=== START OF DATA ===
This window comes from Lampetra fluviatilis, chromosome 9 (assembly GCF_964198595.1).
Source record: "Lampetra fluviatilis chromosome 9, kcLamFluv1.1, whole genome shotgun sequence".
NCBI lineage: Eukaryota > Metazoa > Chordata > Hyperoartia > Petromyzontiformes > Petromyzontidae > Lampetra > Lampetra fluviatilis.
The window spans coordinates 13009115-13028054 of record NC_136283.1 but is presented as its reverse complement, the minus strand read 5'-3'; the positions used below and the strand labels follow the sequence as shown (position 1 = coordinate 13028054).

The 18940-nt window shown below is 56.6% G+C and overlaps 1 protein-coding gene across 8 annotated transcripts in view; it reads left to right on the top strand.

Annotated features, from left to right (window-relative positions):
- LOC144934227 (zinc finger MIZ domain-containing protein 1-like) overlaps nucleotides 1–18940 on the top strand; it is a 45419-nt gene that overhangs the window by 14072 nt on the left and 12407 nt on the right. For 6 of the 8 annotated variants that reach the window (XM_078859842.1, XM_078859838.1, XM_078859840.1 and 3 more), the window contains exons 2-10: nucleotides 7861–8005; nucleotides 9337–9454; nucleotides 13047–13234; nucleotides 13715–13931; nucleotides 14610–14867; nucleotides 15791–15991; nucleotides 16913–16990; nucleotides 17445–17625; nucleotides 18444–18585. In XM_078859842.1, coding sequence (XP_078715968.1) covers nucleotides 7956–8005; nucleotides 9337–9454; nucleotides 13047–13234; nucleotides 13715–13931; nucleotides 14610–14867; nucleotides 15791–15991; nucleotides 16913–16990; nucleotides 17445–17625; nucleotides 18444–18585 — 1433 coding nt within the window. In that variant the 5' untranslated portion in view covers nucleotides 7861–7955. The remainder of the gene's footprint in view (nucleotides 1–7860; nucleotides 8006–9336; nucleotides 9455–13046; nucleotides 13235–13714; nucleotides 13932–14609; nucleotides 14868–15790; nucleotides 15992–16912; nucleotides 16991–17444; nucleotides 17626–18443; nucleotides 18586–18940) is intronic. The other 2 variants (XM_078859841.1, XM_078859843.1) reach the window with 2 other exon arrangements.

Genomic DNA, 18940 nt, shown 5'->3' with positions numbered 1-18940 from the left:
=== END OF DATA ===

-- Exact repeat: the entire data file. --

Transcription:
This window comes from Lampetra fluviatilis, chromosome 9 (assembly GCF_964198595.1).
Source record: "Lampetra fluviatilis chromosome 9, kcLamFluv1.1, whole genome shotgun sequence".
NCBI lineage: Eukaryota > Metazoa > Chordata > Hyperoartia > Petromyzontiformes > Petromyzontidae > Lampetra > Lampetra fluviatilis.
The window spans coordinates 13009115-13028054 of record NC_136283.1 but is presented as its reverse complement, the minus strand read 5'-3'; the positions used below and the strand labels follow the sequence as shown (position 1 = coordinate 13028054).

The 18940-nt window shown below is 56.6% G+C and overlaps 1 protein-coding gene across 8 annotated transcripts in view; it reads left to right on the top strand.

Annotated features, from left to right (window-relative positions):
- LOC144934227 (zinc finger MIZ domain-containing protein 1-like) overlaps nucleotides 1–18940 on the top strand; it is a 45419-nt gene that overhangs the window by 14072 nt on the left and 12407 nt on the right. For 6 of the 8 annotated variants that reach the window (XM_078859842.1, XM_078859838.1, XM_078859840.1 and 3 more), the window contains exons 2-10: nucleotides 7861–8005; nucleotides 9337–9454; nucleotides 13047–13234; nucleotides 13715–13931; nucleotides 14610–14867; nucleotides 15791–15991; nucleotides 16913–16990; nucleotides 17445–17625; nucleotides 18444–18585. In XM_078859842.1, coding sequence (XP_078715968.1) covers nucleotides 7956–8005; nucleotides 9337–9454; nucleotides 13047–13234; nucleotides 13715–13931; nucleotides 14610–14867; nucleotides 15791–15991; nucleotides 16913–16990; nucleotides 17445–17625; nucleotides 18444–18585 — 1433 coding nt within the window. In that variant the 5' untranslated portion in view covers nucleotides 7861–7955. The remainder of the gene's footprint in view (nucleotides 1–7860; nucleotides 8006–9336; nucleotides 9455–13046; nucleotides 13235–13714; nucleotides 13932–14609; nucleotides 14868–15790; nucleotides 15992–16912; nucleotides 16991–17444; nucleotides 17626–18443; nucleotides 18586–18940) is intronic. The other 2 variants (XM_078859841.1, XM_078859843.1) reach the window with 2 other exon arrangements.

Genomic DNA, 18940 nt, shown 5'->3' with positions numbered 1-18940 from the left: